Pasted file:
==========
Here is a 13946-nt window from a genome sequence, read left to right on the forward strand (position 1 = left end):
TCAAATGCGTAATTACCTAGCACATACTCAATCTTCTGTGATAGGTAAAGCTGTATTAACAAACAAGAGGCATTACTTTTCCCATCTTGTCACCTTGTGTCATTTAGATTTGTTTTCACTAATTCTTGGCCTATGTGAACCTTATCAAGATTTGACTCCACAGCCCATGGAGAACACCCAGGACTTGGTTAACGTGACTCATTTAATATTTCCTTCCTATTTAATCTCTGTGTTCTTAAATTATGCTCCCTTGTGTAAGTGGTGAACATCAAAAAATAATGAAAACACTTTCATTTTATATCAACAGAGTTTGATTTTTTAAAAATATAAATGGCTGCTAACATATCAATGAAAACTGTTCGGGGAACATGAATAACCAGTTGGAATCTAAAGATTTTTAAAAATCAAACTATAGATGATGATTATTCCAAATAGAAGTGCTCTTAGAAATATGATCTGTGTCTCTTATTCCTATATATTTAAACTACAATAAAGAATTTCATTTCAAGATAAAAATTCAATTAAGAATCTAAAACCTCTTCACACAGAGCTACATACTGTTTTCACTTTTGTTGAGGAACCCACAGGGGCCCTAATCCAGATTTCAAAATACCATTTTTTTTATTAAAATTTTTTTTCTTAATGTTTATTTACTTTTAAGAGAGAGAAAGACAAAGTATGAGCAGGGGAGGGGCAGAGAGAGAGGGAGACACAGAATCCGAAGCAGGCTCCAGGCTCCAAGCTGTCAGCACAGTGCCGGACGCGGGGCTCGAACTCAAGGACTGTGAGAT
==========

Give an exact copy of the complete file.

Here is a 13946-nt window from a genome sequence, read left to right on the forward strand (position 1 = left end):
TCAAATGCGTAATTACCTAGCACATACTCAATCTTCTGTGATAGGTAAAGCTGTATTAACAAACAAGAGGCATTACTTTTCCCATCTTGTCACCTTGTGTCATTTAGATTTGTTTTCACTAATTCTTGGCCTATGTGAACCTTATCAAGATTTGACTCCACAGCCCATGGAGAACACCCAGGACTTGGTTAACGTGACTCATTTAATATTTCCTTCCTATTTAATCTCTGTGTTCTTAAATTATGCTCCCTTGTGTAAGTGGTGAACATCAAAAAATAATGAAAACACTTTCATTTTATATCAACAGAGTTTGATTTTTTAAAAATATAAATGGCTGCTAACATATCAATGAAAACTGTTCGGGGAACATGAATAACCAGTTGGAATCTAAAGATTTTTAAAAATCAAACTATAGATGATGATTATTCCAAATAGAAGTGCTCTTAGAAATATGATCTGTGTCTCTTATTCCTATATATTTAAACTACAATAAAGAATTTCATTTCAAGATAAAAATTCAATTAAGAATCTAAAACCTCTTCACACAGAGCTACATACTGTTTTCACTTTTGTTGAGGAACCCACAGGGGCCCTAATCCAGATTTCAAAATACCATTTTTTTTATTAAAATTTTTTTTCTTAATGTTTATTTACTTTTAAGAGAGAGAAAGACAAAGTATGAGCAGGGGAGGGGCAGAGAGAGAGGGAGACACAGAATCCGAAGCAGGCTCCAGGCTCCAAGCTGTCAGCACAGTGCCGGACGCGGGGCTCGAACTCAAGGACTGTGAGAT